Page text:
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Field Use by Staging Eastern Greater Sandhill Cranes
James R. Lovvorn and Charles M. Kirkpatrick
The Journal of Wildlife Management
Vol. 46, No. 1 (Jan., 1982), pp. 99-108
Stable URL: http://www.jstor.org/stable/3808412
Page Count: 10
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Factors influencing field selection by migrant greater sandhill cranes (Grus canadensis tabida) were studied at the Jasper-Pulaski Fish and Wildlife Area in northwestern Indiana. Factors considered were weather, cover type, proximity to roosts and the refuge, disturbance, and site fidelity. In fall, distances flown to fields were reduced during strong winds, but were unaffected by other weather elements. Fall migrants preferred corn stubble and avoided soybeans, winter wheat, and fallow-pasture areas. Cranes apparently responded to greater human disturbance in fall by minimizing distances to the refuge and by returning repeatedly to the same undisturbed fields. Fall site fidelity extended from year to year. In spring, cranes concentrated in larger flocks during high winds, but distances flown were unaffected by weather. Spring migrants avoided fall-plowed corn and soybeans, preferring unplowed corn stubble and, unlike in fall, showing marked preference for fallow-pasture areas. With decreased disturbance in spring, distance from refuge and site fidelity within and between years were far less significant than in fall, and distance of fields from roosts assumed primary importance.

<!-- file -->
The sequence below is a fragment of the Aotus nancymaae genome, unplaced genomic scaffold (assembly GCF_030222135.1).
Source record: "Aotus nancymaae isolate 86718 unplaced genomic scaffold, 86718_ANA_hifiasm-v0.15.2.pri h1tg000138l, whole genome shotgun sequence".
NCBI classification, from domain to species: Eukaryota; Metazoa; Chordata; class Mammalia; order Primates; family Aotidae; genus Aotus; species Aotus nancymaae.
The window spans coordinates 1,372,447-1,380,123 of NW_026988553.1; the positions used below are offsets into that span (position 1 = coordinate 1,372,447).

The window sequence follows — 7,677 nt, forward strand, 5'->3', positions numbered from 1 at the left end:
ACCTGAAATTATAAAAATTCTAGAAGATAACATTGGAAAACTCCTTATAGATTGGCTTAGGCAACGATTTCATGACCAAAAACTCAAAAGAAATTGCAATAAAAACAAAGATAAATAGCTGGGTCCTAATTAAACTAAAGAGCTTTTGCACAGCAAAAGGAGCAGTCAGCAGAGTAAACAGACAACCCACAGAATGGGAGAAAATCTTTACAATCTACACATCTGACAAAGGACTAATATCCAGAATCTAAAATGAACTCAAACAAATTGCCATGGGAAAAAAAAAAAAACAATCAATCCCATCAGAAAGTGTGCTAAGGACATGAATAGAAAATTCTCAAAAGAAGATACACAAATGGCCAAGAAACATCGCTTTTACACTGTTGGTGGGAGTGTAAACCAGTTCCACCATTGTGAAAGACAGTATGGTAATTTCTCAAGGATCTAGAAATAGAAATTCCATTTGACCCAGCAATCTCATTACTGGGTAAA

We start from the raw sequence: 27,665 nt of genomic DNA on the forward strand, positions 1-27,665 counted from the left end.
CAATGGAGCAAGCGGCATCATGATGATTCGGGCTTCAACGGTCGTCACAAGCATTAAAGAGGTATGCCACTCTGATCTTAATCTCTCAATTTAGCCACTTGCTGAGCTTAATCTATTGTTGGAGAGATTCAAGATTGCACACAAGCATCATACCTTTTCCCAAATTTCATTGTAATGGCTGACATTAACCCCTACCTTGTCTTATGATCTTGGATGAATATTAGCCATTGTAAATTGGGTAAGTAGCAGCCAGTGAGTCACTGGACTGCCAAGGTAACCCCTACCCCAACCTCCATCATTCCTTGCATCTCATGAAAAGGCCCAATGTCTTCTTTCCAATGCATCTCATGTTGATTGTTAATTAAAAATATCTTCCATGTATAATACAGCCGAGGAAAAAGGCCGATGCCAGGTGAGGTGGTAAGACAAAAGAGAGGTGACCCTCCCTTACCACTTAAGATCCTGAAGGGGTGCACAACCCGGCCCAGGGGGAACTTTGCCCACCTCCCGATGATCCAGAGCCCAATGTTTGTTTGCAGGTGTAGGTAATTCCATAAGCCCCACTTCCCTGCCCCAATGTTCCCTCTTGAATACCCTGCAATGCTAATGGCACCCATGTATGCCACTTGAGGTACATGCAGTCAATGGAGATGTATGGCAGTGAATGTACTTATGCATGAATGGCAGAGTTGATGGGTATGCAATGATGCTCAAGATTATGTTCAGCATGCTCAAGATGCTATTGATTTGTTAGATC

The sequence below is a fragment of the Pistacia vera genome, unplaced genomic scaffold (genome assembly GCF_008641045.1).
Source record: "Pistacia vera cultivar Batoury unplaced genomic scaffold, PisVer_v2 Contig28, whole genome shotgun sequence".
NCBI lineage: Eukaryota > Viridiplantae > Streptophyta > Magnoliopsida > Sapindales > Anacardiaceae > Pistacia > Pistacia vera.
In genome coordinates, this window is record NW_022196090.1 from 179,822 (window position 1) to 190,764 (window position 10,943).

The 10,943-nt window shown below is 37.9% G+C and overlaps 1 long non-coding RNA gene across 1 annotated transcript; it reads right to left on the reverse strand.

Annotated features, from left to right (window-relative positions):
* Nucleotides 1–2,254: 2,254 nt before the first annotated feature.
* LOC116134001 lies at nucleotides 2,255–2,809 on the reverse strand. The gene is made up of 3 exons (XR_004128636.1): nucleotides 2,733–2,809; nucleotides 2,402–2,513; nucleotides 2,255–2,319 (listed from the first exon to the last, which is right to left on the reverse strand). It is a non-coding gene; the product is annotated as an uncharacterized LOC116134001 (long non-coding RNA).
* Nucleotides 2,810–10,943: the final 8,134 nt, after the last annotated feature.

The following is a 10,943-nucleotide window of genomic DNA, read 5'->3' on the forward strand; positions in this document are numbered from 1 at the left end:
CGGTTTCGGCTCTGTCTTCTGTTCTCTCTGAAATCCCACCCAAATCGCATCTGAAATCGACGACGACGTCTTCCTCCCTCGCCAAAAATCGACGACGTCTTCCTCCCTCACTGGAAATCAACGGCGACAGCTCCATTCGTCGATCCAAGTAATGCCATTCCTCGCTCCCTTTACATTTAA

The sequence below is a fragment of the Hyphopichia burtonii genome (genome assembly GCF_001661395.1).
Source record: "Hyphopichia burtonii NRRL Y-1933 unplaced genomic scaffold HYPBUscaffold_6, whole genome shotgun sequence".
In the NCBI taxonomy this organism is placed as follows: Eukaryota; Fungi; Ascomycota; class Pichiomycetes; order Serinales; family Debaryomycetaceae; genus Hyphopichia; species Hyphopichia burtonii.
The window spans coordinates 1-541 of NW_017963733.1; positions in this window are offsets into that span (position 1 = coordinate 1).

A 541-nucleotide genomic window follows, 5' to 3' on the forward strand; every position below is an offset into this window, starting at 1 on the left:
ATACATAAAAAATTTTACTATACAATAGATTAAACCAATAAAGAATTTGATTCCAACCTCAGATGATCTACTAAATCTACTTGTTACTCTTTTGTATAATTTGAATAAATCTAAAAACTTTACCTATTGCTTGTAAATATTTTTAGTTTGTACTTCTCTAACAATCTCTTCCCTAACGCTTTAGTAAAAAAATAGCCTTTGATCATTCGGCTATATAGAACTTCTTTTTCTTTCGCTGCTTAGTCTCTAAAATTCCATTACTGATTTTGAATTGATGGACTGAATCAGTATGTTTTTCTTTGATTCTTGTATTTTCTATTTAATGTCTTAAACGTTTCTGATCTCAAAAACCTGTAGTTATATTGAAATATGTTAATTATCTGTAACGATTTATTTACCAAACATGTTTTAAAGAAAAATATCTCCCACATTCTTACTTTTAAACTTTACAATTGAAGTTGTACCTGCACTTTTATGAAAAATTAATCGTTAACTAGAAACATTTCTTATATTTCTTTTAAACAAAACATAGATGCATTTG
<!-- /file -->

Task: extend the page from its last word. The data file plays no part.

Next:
The Journal of Wildlife Management © 1982 Wiley